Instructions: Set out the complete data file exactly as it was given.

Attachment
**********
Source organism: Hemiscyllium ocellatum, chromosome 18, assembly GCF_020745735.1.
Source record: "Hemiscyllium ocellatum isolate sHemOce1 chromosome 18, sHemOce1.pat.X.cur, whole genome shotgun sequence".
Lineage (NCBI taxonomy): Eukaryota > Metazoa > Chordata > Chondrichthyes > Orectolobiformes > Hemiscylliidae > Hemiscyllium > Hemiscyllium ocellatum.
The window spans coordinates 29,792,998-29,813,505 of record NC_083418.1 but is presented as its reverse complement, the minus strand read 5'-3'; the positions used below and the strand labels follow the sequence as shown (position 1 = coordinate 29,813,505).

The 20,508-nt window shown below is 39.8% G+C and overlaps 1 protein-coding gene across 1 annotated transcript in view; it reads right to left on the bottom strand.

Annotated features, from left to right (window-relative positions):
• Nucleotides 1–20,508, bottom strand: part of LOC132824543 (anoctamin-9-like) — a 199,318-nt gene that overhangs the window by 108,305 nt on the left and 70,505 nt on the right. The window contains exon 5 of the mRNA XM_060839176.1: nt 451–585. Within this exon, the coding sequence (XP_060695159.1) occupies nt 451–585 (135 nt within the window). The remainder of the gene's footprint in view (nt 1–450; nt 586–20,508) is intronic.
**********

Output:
Source organism: Hemiscyllium ocellatum, chromosome 18, assembly GCF_020745735.1.
Source record: "Hemiscyllium ocellatum isolate sHemOce1 chromosome 18, sHemOce1.pat.X.cur, whole genome shotgun sequence".
Lineage (NCBI taxonomy): Eukaryota > Metazoa > Chordata > Chondrichthyes > Orectolobiformes > Hemiscylliidae > Hemiscyllium > Hemiscyllium ocellatum.
The window spans coordinates 29,792,998-29,813,505 of record NC_083418.1 but is presented as its reverse complement, the minus strand read 5'-3'; the positions used below and the strand labels follow the sequence as shown (position 1 = coordinate 29,813,505).

The 20,508-nt window shown below is 39.8% G+C and overlaps 1 protein-coding gene across 1 annotated transcript in view; it reads right to left on the bottom strand.

Annotated features, from left to right (window-relative positions):
• Nucleotides 1–20,508, bottom strand: part of LOC132824543 (anoctamin-9-like) — a 199,318-nt gene that overhangs the window by 108,305 nt on the left and 70,505 nt on the right. The window contains exon 5 of the mRNA XM_060839176.1: nt 451–585. Within this exon, the coding sequence (XP_060695159.1) occupies nt 451–585 (135 nt within the window). The remainder of the gene's footprint in view (nt 1–450; nt 586–20,508) is intronic.